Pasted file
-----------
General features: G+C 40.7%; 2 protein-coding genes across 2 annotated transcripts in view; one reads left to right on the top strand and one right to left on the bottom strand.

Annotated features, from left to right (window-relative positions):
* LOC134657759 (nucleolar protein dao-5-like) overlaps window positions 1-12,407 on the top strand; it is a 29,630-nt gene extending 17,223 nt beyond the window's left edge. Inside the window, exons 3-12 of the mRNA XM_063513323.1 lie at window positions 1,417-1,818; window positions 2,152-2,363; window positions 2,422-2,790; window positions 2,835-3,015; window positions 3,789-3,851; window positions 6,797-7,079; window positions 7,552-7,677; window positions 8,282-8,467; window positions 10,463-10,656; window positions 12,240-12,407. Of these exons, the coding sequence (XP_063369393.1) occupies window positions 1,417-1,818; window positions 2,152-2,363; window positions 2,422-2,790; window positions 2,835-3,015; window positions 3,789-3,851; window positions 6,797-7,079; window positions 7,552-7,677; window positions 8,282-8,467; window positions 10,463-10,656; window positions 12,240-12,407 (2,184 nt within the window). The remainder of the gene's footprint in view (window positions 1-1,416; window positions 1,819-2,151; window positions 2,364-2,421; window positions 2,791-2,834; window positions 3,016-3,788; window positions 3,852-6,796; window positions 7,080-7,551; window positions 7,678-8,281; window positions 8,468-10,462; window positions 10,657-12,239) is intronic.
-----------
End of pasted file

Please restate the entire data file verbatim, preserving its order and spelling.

General features: G+C 40.7%; 2 protein-coding genes across 2 annotated transcripts in view; one reads left to right on the top strand and one right to left on the bottom strand.

Annotated features, from left to right (window-relative positions):
* LOC134657759 (nucleolar protein dao-5-like) overlaps window positions 1-12,407 on the top strand; it is a 29,630-nt gene extending 17,223 nt beyond the window's left edge. Inside the window, exons 3-12 of the mRNA XM_063513323.1 lie at window positions 1,417-1,818; window positions 2,152-2,363; window positions 2,422-2,790; window positions 2,835-3,015; window positions 3,789-3,851; window positions 6,797-7,079; window positions 7,552-7,677; window positions 8,282-8,467; window positions 10,463-10,656; window positions 12,240-12,407. Of these exons, the coding sequence (XP_063369393.1) occupies window positions 1,417-1,818; window positions 2,152-2,363; window positions 2,422-2,790; window positions 2,835-3,015; window positions 3,789-3,851; window positions 6,797-7,079; window positions 7,552-7,677; window positions 8,282-8,467; window positions 10,463-10,656; window positions 12,240-12,407 (2,184 nt within the window). The remainder of the gene's footprint in view (window positions 1-1,416; window positions 1,819-2,151; window positions 2,364-2,421; window positions 2,791-2,834; window positions 3,016-3,788; window positions 3,852-6,796; window positions 7,080-7,551; window positions 7,678-8,281; window positions 8,468-10,462; window positions 10,657-12,239) is intronic.